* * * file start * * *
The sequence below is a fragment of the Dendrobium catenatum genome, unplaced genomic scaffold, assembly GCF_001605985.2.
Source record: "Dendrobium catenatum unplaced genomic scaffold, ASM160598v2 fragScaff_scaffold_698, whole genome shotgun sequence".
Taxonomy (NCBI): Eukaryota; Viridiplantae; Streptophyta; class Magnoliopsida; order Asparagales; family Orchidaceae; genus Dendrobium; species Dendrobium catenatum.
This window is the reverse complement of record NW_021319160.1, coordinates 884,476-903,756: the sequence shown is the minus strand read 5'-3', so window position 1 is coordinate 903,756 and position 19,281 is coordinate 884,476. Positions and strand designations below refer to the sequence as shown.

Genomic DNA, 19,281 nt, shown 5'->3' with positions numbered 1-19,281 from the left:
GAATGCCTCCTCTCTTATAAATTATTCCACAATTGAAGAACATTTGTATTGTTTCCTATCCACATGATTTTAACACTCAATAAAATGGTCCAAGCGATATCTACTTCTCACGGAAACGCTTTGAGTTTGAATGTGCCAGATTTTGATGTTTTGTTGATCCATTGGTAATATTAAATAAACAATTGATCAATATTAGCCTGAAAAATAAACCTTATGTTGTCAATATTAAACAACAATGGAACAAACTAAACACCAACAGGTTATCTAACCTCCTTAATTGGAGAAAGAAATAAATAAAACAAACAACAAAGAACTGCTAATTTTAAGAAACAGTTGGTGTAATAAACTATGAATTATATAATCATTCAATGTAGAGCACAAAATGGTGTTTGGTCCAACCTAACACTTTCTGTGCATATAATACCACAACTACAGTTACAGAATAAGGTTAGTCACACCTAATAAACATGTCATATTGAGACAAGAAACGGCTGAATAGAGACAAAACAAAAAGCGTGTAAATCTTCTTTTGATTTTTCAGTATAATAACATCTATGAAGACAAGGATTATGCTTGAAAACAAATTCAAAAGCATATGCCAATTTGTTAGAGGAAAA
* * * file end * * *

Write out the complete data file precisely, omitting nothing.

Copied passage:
The sequence below is a fragment of the Dendrobium catenatum genome, unplaced genomic scaffold, assembly GCF_001605985.2.
Source record: "Dendrobium catenatum unplaced genomic scaffold, ASM160598v2 fragScaff_scaffold_698, whole genome shotgun sequence".
Taxonomy (NCBI): Eukaryota; Viridiplantae; Streptophyta; class Magnoliopsida; order Asparagales; family Orchidaceae; genus Dendrobium; species Dendrobium catenatum.
This window is the reverse complement of record NW_021319160.1, coordinates 884,476-903,756: the sequence shown is the minus strand read 5'-3', so window position 1 is coordinate 903,756 and position 19,281 is coordinate 884,476. Positions and strand designations below refer to the sequence as shown.

Genomic DNA, 19,281 nt, shown 5'->3' with positions numbered 1-19,281 from the left:
GAATGCCTCCTCTCTTATAAATTATTCCACAATTGAAGAACATTTGTATTGTTTCCTATCCACATGATTTTAACACTCAATAAAATGGTCCAAGCGATATCTACTTCTCACGGAAACGCTTTGAGTTTGAATGTGCCAGATTTTGATGTTTTGTTGATCCATTGGTAATATTAAATAAACAATTGATCAATATTAGCCTGAAAAATAAACCTTATGTTGTCAATATTAAACAACAATGGAACAAACTAAACACCAACAGGTTATCTAACCTCCTTAATTGGAGAAAGAAATAAATAAAACAAACAACAAAGAACTGCTAATTTTAAGAAACAGTTGGTGTAATAAACTATGAATTATATAATCATTCAATGTAGAGCACAAAATGGTGTTTGGTCCAACCTAACACTTTCTGTGCATATAATACCACAACTACAGTTACAGAATAAGGTTAGTCACACCTAATAAACATGTCATATTGAGACAAGAAACGGCTGAATAGAGACAAAACAAAAAGCGTGTAAATCTTCTTTTGATTTTTCAGTATAATAACATCTATGAAGACAAGGATTATGCTTGAAAACAAATTCAAAAGCATATGCCAATTTGTTAGAGGAAAA